Interestingly, anticipating that “real” I had this worry. This what if… What if my thoughts, when they aren’t being re read and revised, aren’t so interesting or worthy. When I write, I can measure my words. Think about them. Change. Delete. What if, in person, without the re read, and editing mechanisms, I’m not what I appear to be, what people expect.
It sounds a bit crazy, but at the same time a bit interesting. Something I never would have anticipated.
As it turned out the dinner was wonderful. Worries were unfounded. I had that feeling of being with best friends that I just met. Being surrounded by people that you feel such a kinship toward is just a little bit of heaven.
After the dinner, unsure I would see people again, I started saying good bye. Hugs all around.
Then Sunday morning. Not so coincidentally, I run into slicers. Seems we are attracted to similar kinds of things. More hugs. And good byes.
Thinking back to moments in the conference, in sessions, at the dinner, in passing, I feel this overpowering connection. These are my people. You have accepted and supported me and all the things that come with me. And when I think about it, that is a pretty big deal. While I’d like to have you all in my town, at my school, or at least a train ride away, I feel honored to have you here every Tuesday.
My thanks to all of the Two Writing Teachers. More than ever. Thank you Dana (love the notebook and surprises within), Tara (my go-to grown up for assurances in my blogging classroom), Betsy (for your calm poetry-self making it all seem so doable), Anna (smart words for my writing workshop struggles), Stacey (for putting it all together – stressful, but so appreciated) and Beth (wish you were there).
For more of this week’s slices or to contribute your own, click here.
This was my first time at NCTE. I just wanted to thank you for attracting and organizing such an incredible group of educators in one place. It was a gift of knowledge, passion and hope. I attended over twenty sessions, had hundreds of conversations, heard and read thousands of words. It was an honor not only to hear expert teachers and advocates for children, but to be with so many passionate people. It fed my teacher mind and soul. There is so much to process, to write about and try out with my kiddos. But for now, a few quick words of thanks.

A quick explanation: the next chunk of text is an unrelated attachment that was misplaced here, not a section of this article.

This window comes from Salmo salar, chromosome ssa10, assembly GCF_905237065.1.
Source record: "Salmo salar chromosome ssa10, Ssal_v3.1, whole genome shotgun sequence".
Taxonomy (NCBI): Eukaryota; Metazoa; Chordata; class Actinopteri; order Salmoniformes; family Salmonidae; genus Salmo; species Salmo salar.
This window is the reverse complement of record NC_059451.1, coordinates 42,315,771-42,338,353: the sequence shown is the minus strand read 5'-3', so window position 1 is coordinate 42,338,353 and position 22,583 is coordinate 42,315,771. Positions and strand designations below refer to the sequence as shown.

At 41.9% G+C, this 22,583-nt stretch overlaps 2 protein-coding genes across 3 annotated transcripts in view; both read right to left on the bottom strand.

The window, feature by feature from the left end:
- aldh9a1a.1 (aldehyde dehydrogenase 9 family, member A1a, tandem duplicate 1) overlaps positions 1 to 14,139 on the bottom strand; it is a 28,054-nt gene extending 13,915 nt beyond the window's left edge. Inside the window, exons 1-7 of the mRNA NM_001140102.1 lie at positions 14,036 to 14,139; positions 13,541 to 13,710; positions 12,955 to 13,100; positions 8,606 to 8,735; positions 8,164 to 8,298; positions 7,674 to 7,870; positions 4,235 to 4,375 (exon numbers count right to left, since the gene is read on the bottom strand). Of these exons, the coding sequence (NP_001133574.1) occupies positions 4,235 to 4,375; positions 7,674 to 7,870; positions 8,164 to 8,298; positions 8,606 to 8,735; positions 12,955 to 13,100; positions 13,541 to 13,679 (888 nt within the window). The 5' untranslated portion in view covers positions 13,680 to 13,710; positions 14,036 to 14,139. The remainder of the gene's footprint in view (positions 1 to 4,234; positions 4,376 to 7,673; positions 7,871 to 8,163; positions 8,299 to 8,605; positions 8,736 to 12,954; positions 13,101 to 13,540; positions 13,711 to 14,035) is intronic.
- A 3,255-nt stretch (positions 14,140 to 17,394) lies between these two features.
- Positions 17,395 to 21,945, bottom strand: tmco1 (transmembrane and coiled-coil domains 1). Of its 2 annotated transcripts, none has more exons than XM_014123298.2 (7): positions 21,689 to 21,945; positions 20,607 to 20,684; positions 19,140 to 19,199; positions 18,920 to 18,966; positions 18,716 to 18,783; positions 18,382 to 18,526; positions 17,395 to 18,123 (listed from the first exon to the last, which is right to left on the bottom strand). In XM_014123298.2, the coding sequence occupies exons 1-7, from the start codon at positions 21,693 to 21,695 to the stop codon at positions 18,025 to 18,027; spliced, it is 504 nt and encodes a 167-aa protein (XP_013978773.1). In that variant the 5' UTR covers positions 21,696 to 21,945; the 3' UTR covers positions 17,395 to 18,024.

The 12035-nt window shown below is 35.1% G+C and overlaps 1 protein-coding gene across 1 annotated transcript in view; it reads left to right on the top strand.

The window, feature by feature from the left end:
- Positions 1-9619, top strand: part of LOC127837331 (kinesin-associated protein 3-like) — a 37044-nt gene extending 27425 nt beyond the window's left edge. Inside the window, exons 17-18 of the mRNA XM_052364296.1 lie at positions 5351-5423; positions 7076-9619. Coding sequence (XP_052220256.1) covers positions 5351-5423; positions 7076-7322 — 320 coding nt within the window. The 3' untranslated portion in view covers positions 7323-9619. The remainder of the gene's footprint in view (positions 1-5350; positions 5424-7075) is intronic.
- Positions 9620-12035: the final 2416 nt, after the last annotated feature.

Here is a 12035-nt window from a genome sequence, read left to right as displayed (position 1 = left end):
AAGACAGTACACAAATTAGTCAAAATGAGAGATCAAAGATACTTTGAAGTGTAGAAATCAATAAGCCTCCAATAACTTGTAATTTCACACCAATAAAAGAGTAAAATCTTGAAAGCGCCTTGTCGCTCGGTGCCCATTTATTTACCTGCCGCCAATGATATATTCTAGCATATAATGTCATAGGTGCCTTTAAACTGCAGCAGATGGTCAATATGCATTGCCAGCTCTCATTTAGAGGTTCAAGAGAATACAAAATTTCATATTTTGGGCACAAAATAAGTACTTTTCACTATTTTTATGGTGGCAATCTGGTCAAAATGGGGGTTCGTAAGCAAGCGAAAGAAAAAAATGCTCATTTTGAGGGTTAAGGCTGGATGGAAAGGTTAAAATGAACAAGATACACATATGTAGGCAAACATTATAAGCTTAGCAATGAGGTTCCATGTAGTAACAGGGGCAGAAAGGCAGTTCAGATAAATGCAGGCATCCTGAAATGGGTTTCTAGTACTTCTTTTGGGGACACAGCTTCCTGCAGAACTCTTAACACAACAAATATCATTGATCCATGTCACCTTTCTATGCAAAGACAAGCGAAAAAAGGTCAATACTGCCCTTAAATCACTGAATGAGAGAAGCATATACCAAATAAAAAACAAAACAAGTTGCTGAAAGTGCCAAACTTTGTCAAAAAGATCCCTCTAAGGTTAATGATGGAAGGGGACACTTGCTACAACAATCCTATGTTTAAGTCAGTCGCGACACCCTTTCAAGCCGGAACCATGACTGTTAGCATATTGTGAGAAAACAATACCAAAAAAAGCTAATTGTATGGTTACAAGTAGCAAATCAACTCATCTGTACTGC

Lester Laminack, who can make you laugh and cry in the same moment, implored us to stop using the word bully and bullying inappropriately. We are overusing and abusing the word. We need to be talking about behavior that is kind or unkind. Don’t call anything bullying unless it is bullying, otherwise when it is bullying children will get no help. Work on the bystanders. They are either “rocket fuel or extinguishers.” If a bystander is rocket fuel, a spark will accelerate bullying. Use story as a means to step inside and stand along side the bystander and help students re write the narrative to see we have choices.
Thank you to those who say things that must be heard, again and again.
"If teaching is not a calling and a passion for you, go and do something else." – Marion Wright Edelman #truth#ncte14
Amen. Teaching takes lots of time, patience and sometimes it breaks your heart. It wears you down. Sometimes we come up short of what we know we need to bring to the table. That is why it should be a passion, an obsession. Teaching needs to be something you love more than things.
Thank you to Vicki Vinton, Fran McVeigh, Steve Peterson and Mary Lee Hahn for pushing me to reach up and join you in presenting at NCTE. The process has changed my stance as a teacher forever. The power of inquiry and wonder is amazing: what we notice when we just take a risk, ask our students and really listen can make a world of difference. #teacherswonder
Happy late celebration! Thank your Ruth Ayers for your link up where we (you too) can link up and share our week’s celebratory moments.
I’m late in this posting because of the gift I gave myself: a spot at The Whole Language/ NCTE sponsored a conference, located a mere 60 minutes from my house. I need some time to digest all I got from this conference (posts for later this week?) but for now I’ll share a few words and links that highlight some of what I experienced Friday and Saturday.
All sessions I attended were lead by teams of teachers who were passionate about their teaching and their mission with children. All had students at the center of their work. What I share here is no particular order. I hope as you read this you will think of how these little pieces might spark something in your classroom. That’s how I entered this conference and I’m still ruminating on how these ideas will find there way into my teaching world.
First… Social Studies Simulations
The 5th grade team from the Edison School in Elmshurst, Illinois presented their work titled, Building a Bridge: Connecting Language Arts and Social Studies. In their classrooms, students take on the responsibilities and challenges of a colonist. Students read, discuss, debate, write and work through the various issues that colonists had to deal with. This team of teachers have created and curated great resources you can find on their blog, writing2learn.
Second.. Prezi for Student Work